Say Media has decided to exit the content business and sell off its network of sites, including XoJane and ReadWrite. The move was first reported by Digiday, and its ominous, trend-skewering headline notwithstanding, the company’s decision to sell emerged from difficulties balancing the chase for big scale and managing a state-of-the-art infrastructure.
Michelle Panzer, vice president of global marketing and brand development, declined to offer details on Say Media’s revenues or to ballpark a sale price on the content sites. "There are a lot of variables including whether they are sold as individual properties or as a portfolio and whether they stay on Tempest," she tells Folio:.
Tempest is Say Media’s proprietary content platform (one of many being developed by other digital and traditional publishers and contributing to the coinage of "platisher"), which it licenses to other media companies and its development needs have conspired to put a drag on attempts to scale XoJane, et al.
While media and tech have always been linked—publishers wrestle with the build or buy question every day, with most settling on a hybrid approach—Say Media’s platform is arguably more core than at most publishers. The company’s roots are in ad products, services and tech which then evolved into a network of content sites through acquisitions.
The sale, it seems, will allow Say Media to return to its business of platform licensing and ad services.
Taking on the audience growth necessary for competitive scale on the web became too much to handle.
"It just became very clear that everything we wanted to achieve could happen through the right platform and the right monetization strategy. I think it’s fair to say the amount of resources, both human and financial, necessary to grow giant editorial brands while developing state-of-the-art technology was an issue. Dedicating ourselves to the areas where we have always been trailblazers is the right move, no question," says Panzer.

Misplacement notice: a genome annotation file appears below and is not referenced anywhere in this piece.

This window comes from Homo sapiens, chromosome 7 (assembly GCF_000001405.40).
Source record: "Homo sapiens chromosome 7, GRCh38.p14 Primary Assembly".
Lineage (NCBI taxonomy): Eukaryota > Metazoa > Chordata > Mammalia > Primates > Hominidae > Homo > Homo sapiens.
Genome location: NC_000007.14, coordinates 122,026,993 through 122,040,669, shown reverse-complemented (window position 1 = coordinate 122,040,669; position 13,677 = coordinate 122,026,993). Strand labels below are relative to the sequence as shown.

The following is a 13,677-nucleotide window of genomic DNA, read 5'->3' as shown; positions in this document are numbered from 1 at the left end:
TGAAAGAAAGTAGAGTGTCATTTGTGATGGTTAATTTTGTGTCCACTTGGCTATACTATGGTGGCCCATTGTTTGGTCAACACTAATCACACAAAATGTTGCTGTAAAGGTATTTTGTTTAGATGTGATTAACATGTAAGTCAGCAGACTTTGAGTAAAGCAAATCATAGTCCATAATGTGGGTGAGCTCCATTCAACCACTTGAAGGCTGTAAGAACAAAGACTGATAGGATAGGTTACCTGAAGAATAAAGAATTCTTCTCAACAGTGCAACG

Panzer would not elaborate on who Say Media is courting for a sale, but says there’s a focus on matching up editorial philosophies. "We are talking to a variety of potential partners, but most of whom would have a stake in growing quality editorial brands. Our goal is to find the right home for these brands," she says.
In what could be seen in hindsight as a first step in this direction, Say Media sold its Dogster and Catster brands to I-5 Publishing in July.
Correction: An earlier version of this article incorrectly identified Fashionista as a property owned by Say Media. Fashionista is on the Tempest platform, but is owned by Breaking Media and is not for sale.